Currently on stage at Two River Theatre in Red Bank
The late Brian Friel, considered one of Ireland’s finest playwrights, won his only Best Play Tony Award for Dancing at Lughnasa. This portrait of a magical August in 1936 has been given a beautiful production at the Two River Theatre in Red Bank. It is a play to capture the heart.
Michael Evans narrates the tale of his seven-year-old self and the five Mundy sisters — his mother and his four aunts — at a pivotal time in their lives. The women’s brother has just returned from decades of missionary work in Uganda after being stricken with malaria. Michael’s footloose, adventure-seeking father, who never married his mother, pays one of his infrequent visits. The pagan harvest festival Lughnasa approaches, stirring the sisters’ blood and causing them to break out in uninhibited dance. The possibilities of love both new and rekindled grow in the summer’s warmth. Finally, Michael relates the fates of his family members but still recalls that long-ago August with warmth and affection.
The cast of Dancing at Lughnasa is outstanding
Jessica Stone directs an outstanding cast. Megan Byrne is Kate, the eldest sister who acts as the mother figure in the household. Family housekeeper and peacemaker Maggie is portrayed by Mylinda Hull with a wicked sense of humor. Mandy Siegfried’s Rose, appearing at times to be developmentally disabled, is an innocent romantically pursued by a local married man. Christa Scott-Reed is Agnes, her fierce emotional fires banked down deep within. Christina, Michael’s mother who is still reluctantly attracted to Michael’s father, is portrayed by Meredith Garretson. Michael Cumpsty is Father Jack, recovering his health and his memory under his sisters’ care while retaining his admiration for the pagan rituals of Uganda. Cillian O’Sullivan captures the charismatic Gerry, Michael’s father, rakish and attractive but not one to stay too long in any one place no matter how much he’d like. Finally, Harry Smith portrays Michael both as an adult and, using his vocal talents alone, as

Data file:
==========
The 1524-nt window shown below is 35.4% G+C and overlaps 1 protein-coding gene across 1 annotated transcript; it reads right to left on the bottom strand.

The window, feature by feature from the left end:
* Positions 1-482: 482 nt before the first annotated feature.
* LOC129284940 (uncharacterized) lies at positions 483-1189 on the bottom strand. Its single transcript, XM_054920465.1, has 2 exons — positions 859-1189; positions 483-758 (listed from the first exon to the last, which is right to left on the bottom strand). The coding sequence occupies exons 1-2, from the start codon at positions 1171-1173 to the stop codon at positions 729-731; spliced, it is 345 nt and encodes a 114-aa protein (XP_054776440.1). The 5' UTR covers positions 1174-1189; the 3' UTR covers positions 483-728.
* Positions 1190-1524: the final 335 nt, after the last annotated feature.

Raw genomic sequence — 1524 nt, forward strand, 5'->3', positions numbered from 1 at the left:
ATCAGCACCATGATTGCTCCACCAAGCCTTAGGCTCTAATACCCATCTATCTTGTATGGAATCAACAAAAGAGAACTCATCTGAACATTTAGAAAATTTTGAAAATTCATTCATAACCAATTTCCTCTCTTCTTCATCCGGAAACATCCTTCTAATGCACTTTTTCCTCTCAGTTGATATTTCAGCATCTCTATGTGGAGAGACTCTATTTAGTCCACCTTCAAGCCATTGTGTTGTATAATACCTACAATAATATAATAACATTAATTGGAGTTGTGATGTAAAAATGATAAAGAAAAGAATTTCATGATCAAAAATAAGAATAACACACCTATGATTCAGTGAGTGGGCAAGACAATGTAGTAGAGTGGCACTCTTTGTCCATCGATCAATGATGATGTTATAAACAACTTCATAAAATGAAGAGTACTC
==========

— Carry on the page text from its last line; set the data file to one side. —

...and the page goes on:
the young boy adored by the five sisters.
Two River’s technical team has once again risen to the challenge of creating the world of the Mundy family outside of the town of Ballybeg. Huge credit goes to scenic designer Tobin Ost, whose outstanding work in creating the family’s cottage is complimented by that of lighting designer Jason Lyons and sound designer Drew Levy. Gabriel Berry’s costumes are evocative of time and place, allowing the audience to sum up the characters’ personalities and emotions at a glance.
Dancing at Lughnasa has been described as a memory play. Indeed, most commentaries on the play mention that it was inspired by playwright Friel’s memories of his own aunts. He has created a work of warmth and love for a time and people long past, one that will leave audiences with fond memories and rueful smiles of their own. Spend an Irish August in one evening at Two River Theatre in Red Bank by seeing Dancing at Lughnasa.
Dancing at Lughnasa is presented by Two River Theatre at the Rechnitz Theatre in Red Bank through May 13, 2018. For tickets and information, visit tworivertheater.org.